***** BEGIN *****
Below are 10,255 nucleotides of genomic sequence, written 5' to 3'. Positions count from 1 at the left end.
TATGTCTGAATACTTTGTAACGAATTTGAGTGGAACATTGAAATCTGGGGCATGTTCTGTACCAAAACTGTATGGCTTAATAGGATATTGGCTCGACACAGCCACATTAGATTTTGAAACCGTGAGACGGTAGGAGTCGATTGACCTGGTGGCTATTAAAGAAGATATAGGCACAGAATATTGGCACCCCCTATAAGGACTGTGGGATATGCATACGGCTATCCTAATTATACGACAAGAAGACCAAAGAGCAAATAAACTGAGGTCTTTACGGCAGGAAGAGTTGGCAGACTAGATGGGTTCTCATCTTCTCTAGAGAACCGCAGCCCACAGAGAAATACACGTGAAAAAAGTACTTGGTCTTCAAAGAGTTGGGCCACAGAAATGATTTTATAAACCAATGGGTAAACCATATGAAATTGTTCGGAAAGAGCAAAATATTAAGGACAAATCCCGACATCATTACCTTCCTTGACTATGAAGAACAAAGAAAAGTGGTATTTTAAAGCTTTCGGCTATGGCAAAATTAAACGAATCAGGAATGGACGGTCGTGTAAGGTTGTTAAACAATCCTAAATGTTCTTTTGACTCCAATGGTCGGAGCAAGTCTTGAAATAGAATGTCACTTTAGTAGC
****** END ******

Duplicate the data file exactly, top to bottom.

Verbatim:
Below are 10,255 nucleotides of genomic sequence, written 5' to 3'. Positions count from 1 at the left end.
TATGTCTGAATACTTTGTAACGAATTTGAGTGGAACATTGAAATCTGGGGCATGTTCTGTACCAAAACTGTATGGCTTAATAGGATATTGGCTCGACACAGCCACATTAGATTTTGAAACCGTGAGACGGTAGGAGTCGATTGACCTGGTGGCTATTAAAGAAGATATAGGCACAGAATATTGGCACCCCCTATAAGGACTGTGGGATATGCATACGGCTATCCTAATTATACGACAAGAAGACCAAAGAGCAAATAAACTGAGGTCTTTACGGCAGGAAGAGTTGGCAGACTAGATGGGTTCTCATCTTCTCTAGAGAACCGCAGCCCACAGAGAAATACACGTGAAAAAAGTACTTGGTCTTCAAAGAGTTGGGCCACAGAAATGATTTTATAAACCAATGGGTAAACCATATGAAATTGTTCGGAAAGAGCAAAATATTAAGGACAAATCCCGACATCATTACCTTCCTTGACTATGAAGAACAAAGAAAAGTGGTATTTTAAAGCTTTCGGCTATGGCAAAATTAAACGAATCAGGAATGGACGGTCGTGTAAGGTTGTTAAACAATCCTAAATGTTCTTTTGACTCCAATGGTCGGAGCAAGTCTTGAAATAGAATGTCACTTTAGTAGC